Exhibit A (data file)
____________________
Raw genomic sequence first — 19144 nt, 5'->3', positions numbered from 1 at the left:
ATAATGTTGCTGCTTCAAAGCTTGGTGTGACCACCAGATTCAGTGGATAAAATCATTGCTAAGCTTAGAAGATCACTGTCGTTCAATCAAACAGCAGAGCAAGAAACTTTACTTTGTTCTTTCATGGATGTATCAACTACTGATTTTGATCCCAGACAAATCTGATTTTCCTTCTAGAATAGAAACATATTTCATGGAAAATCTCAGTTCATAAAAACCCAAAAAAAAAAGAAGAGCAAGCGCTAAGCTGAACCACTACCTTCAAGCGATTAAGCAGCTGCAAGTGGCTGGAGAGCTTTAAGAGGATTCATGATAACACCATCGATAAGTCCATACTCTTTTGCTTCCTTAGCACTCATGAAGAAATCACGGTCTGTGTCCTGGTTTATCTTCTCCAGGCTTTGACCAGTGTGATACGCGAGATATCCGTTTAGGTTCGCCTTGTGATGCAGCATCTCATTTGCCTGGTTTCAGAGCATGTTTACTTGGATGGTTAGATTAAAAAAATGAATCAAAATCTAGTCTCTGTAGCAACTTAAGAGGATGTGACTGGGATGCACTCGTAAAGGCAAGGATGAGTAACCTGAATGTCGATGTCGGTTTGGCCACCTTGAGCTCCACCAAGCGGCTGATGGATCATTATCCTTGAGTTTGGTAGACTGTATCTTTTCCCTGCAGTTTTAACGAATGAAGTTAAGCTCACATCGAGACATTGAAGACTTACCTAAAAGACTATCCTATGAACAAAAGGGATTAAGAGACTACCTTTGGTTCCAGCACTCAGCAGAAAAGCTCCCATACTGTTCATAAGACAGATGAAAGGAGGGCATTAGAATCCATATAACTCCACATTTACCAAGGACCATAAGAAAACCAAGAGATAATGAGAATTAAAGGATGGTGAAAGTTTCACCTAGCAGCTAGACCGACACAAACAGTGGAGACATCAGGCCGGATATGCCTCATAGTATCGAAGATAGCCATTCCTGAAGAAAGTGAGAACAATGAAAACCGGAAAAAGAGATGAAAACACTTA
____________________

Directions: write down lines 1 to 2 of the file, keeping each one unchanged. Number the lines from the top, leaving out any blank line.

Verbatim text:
Raw genomic sequence first — 19144 nt, 5'->3', positions numbered from 1 at the left:
ATAATGTTGCTGCTTCAAAGCTTGGTGTGACCACCAGATTCAGTGGATAAAATCATTGCTAAGCTTAGAAGATCACTGTCGTTCAATCAAACAGCAGAGCAAGAAACTTTACTTTGTTCTTTCATGGATGTATCAACTACTGATTTTGATCCCAGACAAATCTGATTTTCCTTCTAGAATAGAAACATATTTCATGGAAAATCTCAGTTCATAAAAACCCAAAAAAAAAAGAAGAGCAAGCGCTAAGCTGAACCACTACCTTCAAGCGATTAAGCAGCTGCAAGTGGCTGGAGAGCTTTAAGAGGATTCATGATAACACCATCGATAAGTCCATACTCTTTTGCTTCCTTAGCACTCATGAAGAAATCACGGTCTGTGTCCTGGTTTATCTTCTCCAGGCTTTGACCAGTGTGATACGCGAGATATCCGTTTAGGTTCGCCTTGTGATGCAGCATCTCATTTGCCTGGTTTCAGAGCATGTTTACTTGGATGGTTAGATTAAAAAAATGAATCAAAATCTAGTCTCTGTAGCAACTTAAGAGGATGTGACTGGGATGCACTCGTAAAGGCAAGGATGAGTAACCTGAATGTCGATGTCGGTTTGGCCACCTTGAGCTCCACCAAGCGGCTGATGGATCATTATCCTTGAGTTTGGTAGACTGTATCTTTTCCCTGCAGTTTTAACGAATGAAGTTAAGCTCACATCGAGACATTGAAGACTTACCTAAAAGACTATCCTATGAACAAAAGGGATTAAGAGACTACCTTTGGTTCCAGCACTCAGCAGAAAAGCTCCCATACTGTTCATAAGACAGATGAAAGGAGGGCATTAGAATCCATATAACTCCACATTTACCAAGGACCATAAGAAAACCAAGAGATAATGAGAATTAAAGGATGGTGAAAGTTTCACCTAGCAGCTAGACCGACACAAACAGTGGAGACATCAGGCCGGATATGCCTCATAGTATCGAAGATAGCCATTCCTGAAGAAAGTGAGAACAATGAAAACCGGAAAAAGAGATGAAAACACTTA